George R.R. Martin, “A Dance with Dragons” Game of Thrones Book 5

That’s that, then. I have now completed all five existing volumes of George R.R. Martin’s immense Game of Thrones series. It’s an achievement that needs to be punctuated somehow, with an exclamation or perhaps the thud of a very heavy paperback called A Dance with Dragons hitting the coffee table. But after all those hours in Martin’s fictional world, do I feel… bereft? Have I returned to real life blinking and disoriented? Do I miss my direwolf?

Arthur Rackham's version of the Wagnerian dragon Fafner. Martin's scope is arguably Wagnerian.

Arthur Rackham’s version of the Wagnerian dragon Fafner. Martin’s scope is arguably Wagnerian.

Sadly, no. The delight and excitement that propelled me through the first three volumes seemed to reappear after the dreary, confusing A Feast for Crows but that was a temporary phenomenon. So much of the narrative is still taken up by conflicts I just can’t be bothered to follow. Basically a power vacuum in Westeros has attracted the attention of bordering kingdoms (or clans or splinter groups) and a wide array of deeply unattractive characters are maneuvering for supremacy. As you might expect from the title of this volume, the silver-haired Danaerys Targaryen and her dragons occupy a big slice of the story, but the slavery and scheming in her part of the world are depressing and confusing. Meanwhile the north of Westeros is occupied by the sadistic Bolton family and those gloomy Greyjoys are everywhere.

Would it be too much to ask for a glimmer of hope, Mr. Martin? I have been assuming that the more attractive characters are undergoing various challenges that will form them into the leaders who can bring peace to Westeros. I understand that this is a long story arc and that turning its trajectory is like driving the Queen Mary. But I am reading this series for entertainment, and it’s starting to feel like work.

About carolwallace

I spend most of my time writing and reading. Most recent publications: the reissue of "To Marry an English Lord,"one of the inspirations for "Downton Abbey," and the historical novel "Leaving Van Gogh." I am too cranky to belong to a book group but I love the book-blogging community.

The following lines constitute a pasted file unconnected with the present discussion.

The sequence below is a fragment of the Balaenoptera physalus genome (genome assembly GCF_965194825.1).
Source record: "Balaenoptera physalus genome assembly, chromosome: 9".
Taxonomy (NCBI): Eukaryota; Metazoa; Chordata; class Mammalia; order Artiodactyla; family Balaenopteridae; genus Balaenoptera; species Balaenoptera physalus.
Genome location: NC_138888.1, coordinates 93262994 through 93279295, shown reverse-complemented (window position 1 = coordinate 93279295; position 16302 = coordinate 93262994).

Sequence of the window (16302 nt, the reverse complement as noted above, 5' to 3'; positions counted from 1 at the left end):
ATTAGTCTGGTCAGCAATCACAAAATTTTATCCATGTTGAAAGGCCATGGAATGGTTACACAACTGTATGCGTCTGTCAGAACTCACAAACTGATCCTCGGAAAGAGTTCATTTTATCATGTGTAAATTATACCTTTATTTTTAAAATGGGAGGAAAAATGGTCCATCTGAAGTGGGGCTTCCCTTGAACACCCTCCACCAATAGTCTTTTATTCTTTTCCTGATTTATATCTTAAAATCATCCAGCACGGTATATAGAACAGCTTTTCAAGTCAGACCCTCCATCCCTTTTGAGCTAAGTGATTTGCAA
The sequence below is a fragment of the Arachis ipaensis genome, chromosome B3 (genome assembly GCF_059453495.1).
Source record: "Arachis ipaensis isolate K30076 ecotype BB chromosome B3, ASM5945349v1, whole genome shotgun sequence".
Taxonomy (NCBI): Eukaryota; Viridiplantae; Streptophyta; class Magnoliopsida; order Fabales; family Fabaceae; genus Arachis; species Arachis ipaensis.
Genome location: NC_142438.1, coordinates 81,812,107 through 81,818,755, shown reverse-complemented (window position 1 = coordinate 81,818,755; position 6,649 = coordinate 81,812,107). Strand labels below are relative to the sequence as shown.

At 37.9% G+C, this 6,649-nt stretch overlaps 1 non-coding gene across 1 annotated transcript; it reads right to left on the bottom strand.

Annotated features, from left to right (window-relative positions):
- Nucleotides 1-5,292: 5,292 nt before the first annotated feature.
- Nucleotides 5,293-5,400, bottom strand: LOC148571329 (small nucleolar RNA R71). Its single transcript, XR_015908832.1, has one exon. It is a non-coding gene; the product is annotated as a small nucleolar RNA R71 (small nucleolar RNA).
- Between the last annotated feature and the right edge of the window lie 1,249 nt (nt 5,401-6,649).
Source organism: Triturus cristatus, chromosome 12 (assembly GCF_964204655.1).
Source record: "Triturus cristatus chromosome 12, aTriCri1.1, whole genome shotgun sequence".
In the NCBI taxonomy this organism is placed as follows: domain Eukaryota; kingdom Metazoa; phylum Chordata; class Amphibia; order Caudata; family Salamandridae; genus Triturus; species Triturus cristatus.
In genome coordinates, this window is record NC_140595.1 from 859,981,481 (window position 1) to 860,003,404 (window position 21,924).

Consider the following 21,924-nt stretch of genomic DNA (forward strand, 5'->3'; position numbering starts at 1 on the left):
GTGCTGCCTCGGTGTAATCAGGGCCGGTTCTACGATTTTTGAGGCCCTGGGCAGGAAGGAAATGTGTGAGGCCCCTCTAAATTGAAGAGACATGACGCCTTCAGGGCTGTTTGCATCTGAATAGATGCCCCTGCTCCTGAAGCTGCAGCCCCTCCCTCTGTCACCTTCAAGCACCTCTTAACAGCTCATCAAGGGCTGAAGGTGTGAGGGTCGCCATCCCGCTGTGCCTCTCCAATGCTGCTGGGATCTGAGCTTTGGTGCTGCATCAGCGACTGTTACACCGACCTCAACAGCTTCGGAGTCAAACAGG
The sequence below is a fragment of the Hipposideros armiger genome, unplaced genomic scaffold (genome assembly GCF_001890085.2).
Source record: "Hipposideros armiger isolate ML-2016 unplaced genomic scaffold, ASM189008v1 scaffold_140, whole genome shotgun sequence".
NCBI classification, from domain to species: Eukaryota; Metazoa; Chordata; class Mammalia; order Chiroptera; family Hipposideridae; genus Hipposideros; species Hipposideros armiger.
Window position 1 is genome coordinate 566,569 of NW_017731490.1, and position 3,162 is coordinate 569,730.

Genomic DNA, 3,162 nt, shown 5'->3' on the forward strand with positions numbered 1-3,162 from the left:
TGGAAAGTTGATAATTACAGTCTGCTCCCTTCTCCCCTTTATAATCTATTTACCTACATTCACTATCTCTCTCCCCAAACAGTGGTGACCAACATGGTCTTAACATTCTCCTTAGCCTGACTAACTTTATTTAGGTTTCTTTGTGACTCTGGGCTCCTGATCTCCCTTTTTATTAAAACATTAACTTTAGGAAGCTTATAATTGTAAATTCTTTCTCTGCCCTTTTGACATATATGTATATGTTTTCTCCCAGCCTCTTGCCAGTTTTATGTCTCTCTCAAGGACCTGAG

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4 Responses to George R.R. Martin, “A Dance with Dragons” Game of Thrones Book 5

  1. Alex says:

    Ah, I too got stuck on book four and haven’t yet got round to picking up book five. Now I’m wondering if I should bother. Thanks for doing the suffering for me.:)

  2. carolwallace says:

    Well, Alex, I may have been too harsh, but some of this did feel like a forced march. (And we know what that’s like, right?) Too little Bran, too little Arya, Jaime, Cersei… lots of Jon Snow. That was the one consolation. Anyway you’ll have plenty of time to read it before it comes to HBO!

  3. Thanks for the insight Carol. We had a diehard Game of Thones fan in our household. He gave up after a while due to lack of hope and the killing off of favorite characters. (I gave up early on, too, but I wasn’t a diehard.)
    What an achievement, the talent to create compelling characters and story lines and hook in your readers. But I wonder what it says about today, that so much careful craft and skill goes into making stores without hope. Some people, you, Julien… have voted with your feet (or hands tossing the book with a thud.)

    • carolwallace says:

      Well, Mary, we do get the stories we want, somehow. I think it’s possible to read GoT as an extended anti-war novel, and the “winter is coming” story line as an environmental concern. And I think there is hope: some of the most compelling characters are still alive and undergoing what I think of as preparation for a great challenge. That being said, if Martin kills off Arya Stark, I’m done!

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